The interest in vampires seems as eternal as the creatures themselves. We talked about the monster vs humanity aspects, the romance vs grotesqueries, the myths, legends and variations throughout place, time and culture, memorable vamps both horrific or noble, movies and books. We talked about our portrayals of vampires in our stories (I have three published stories and two unpublished) as well as other author portrayals, and once in a while zombies and a few other monsters like werewolves would sneak into the discussion. All in all the panel went well and we didn’t run out of topic.

I had my pitch sessions in the early afternoon, where each person who signed up had about 10 minutes with an editor or agent. I

Horror Library Vol. IV

pitched to agent Robert Fleck (who does indeed look like Clark Kent) and to Katharine Critchlow of Tor. Both said to send the novel on but now I must work to finish it. There were many readings throughout the convention besides those as part of book launches. Unfortunately I missed many of them though I did catch Claude Lalumiere’s dramatic presentation. I then read “Exegesis of the Insecta Apocrypha” published in Horror Library Vol. IV and an honorable mention in the Year’s Best Horror. While my name hadn’t been on the program and I was replacing Wayne Allen Sallee who couldn’t make it, I think it went well. I’m used to having not many people at a reading because you tend to stay relatively unknown until you have a book published but there was enough of an appreciative audience.

Many of the panels throughout the weekend involved selling, publishing, writing, editing and what happens along the way, as well as the future of books, horror and writing. I missed the rest of the panels and opted to wander through the dealer’s room again. I chatted with the people at Damnation Books and Dark Continents, including Sylvia Schulz, Adrian Chamberlin (who had the hugest Cadbury chocolate bar I’ve ever seen) and J. Prescott. I also met S.L. Schmitz as well as writers Brent Hayward, Bob Boyczuk, Ron Marks, Lincoln Crisler, Ron Marks and John Nakamura Remy who read a sick and twisted tale from Edge Publications’ Rigor Amortis (zombie love). There were so many people and conversations that I just can’t list them all.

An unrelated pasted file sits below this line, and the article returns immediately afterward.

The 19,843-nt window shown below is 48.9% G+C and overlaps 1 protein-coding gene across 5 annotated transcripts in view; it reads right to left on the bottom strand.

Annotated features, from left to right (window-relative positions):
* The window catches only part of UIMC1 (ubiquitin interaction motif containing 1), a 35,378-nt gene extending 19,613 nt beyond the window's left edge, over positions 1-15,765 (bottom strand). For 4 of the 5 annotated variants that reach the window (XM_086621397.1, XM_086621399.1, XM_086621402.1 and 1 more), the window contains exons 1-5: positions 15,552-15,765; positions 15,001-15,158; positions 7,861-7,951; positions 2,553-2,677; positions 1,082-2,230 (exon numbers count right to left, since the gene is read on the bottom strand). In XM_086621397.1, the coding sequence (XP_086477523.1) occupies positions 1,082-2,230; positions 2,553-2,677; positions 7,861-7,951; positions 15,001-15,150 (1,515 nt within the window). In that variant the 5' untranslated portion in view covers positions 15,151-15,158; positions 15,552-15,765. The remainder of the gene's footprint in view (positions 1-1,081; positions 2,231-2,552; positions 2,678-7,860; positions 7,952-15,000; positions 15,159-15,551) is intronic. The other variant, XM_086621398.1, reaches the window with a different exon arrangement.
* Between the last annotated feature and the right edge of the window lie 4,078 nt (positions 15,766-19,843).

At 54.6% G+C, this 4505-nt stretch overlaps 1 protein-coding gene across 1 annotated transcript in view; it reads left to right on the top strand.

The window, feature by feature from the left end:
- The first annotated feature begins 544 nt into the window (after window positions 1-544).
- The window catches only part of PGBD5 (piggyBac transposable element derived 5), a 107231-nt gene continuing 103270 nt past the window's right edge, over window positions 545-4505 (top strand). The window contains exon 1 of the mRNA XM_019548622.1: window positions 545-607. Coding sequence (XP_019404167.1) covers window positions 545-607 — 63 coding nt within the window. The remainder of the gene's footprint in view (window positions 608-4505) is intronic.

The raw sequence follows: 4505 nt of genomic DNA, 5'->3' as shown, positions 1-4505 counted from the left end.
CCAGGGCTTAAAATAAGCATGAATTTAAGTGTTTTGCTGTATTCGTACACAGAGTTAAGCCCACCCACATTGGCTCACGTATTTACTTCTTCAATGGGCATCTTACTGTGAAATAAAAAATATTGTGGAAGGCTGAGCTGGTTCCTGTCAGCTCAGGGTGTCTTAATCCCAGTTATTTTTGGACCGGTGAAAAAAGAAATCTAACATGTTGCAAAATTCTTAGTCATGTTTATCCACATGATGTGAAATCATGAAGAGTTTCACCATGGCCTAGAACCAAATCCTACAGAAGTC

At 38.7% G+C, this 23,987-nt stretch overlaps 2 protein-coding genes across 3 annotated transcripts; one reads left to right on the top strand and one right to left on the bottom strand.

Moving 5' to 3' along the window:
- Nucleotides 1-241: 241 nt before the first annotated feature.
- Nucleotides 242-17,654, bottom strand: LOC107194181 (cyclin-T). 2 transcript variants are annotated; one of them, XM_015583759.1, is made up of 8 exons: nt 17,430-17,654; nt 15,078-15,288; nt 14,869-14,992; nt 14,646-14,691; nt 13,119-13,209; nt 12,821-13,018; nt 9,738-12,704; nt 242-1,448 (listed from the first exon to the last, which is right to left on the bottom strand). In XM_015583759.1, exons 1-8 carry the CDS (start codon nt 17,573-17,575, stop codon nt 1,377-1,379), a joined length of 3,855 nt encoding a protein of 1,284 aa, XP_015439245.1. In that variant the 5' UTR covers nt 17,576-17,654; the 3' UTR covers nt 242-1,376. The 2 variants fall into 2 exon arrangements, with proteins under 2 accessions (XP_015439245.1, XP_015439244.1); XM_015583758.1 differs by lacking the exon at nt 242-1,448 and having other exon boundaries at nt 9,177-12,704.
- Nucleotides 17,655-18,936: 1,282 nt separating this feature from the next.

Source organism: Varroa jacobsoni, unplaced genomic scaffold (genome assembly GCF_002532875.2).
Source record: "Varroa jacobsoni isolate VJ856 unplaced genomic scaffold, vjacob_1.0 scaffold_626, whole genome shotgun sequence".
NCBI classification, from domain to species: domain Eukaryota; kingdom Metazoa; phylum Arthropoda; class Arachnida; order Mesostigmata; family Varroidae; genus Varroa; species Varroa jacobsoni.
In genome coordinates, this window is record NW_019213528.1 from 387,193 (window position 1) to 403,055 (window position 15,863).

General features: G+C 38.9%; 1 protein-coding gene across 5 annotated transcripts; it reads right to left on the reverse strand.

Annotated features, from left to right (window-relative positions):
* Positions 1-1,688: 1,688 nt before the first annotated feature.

I went off for dinner with a few Canadian writers to Papadeux, a Cajun restaurant that was across the street. I didn’t find it fantastic but I did find the prices high for what it was. After we came back and mingled through the mass author signing. I chose not to have a spot as I have no book published except for a chapbook of my speculative verse (which I forgot to bring) so I grabbed a drink and wandered through the signing talking with authors. I met fellow poet, the lovely Rain Graves and bought a book of her poetry.

Saturday night wound up with the Cutting Block Press party. The Austin publisher includes R.J. Cavender as editor on some of the anthologies and Boyd Harris. I have to give a special shout out to Boyd and award him the most awesome host dude award. Not only did he open his house to some authors the night before the convention he ferried us back and forth for dinners and lunches, constantly schlepped hot dog and margarita machines, kegs of beer, bottles of wine and other items for all of the parties. The parties were all in the con suite and Boyd never stopped, even on Saturday which was his birthday. I got to see what was meant by Southern hospitality and Boyd embodied that. We need more people like him in the world, so thanks very much, Boyd.

If I had a criticism it’s only that some of the rooms in the hotel were far too cold and it would have been great if there been a band because Austin is famous for music. The hotel was too far from the downtown so it’s the one thing I missed. The committee should have supplied itineraries for all those doing readings or panels and updated changes on schedules. Some were updated, others weren’t. But those are fairly minor criticisms. I’ve been to many World Fantasy cons and this was my first real World Horror con. I can say it rates as one of the top four cons I’ve attended for content, friendliness and never-ending amounts of food and alcohol.The Austin crew should be proud of the convention they put on and the overall camaraderie of the attendees. It’s sold me to attend another.

Leave a comment

Filed under art, Culture, entertainment, horror, people, poetry, Publishing, Writing

Writing: Evolve Book Review

Evolve is being launched at World Horror Convention at the end of this month in Brighton. I’ve already written about this collection of modern vampire stories by Canadians, in which I have the story “An Ember Amongst the Fallen.”  Edited by Nancy Kilpatrick and published by Edge publications, it is already available.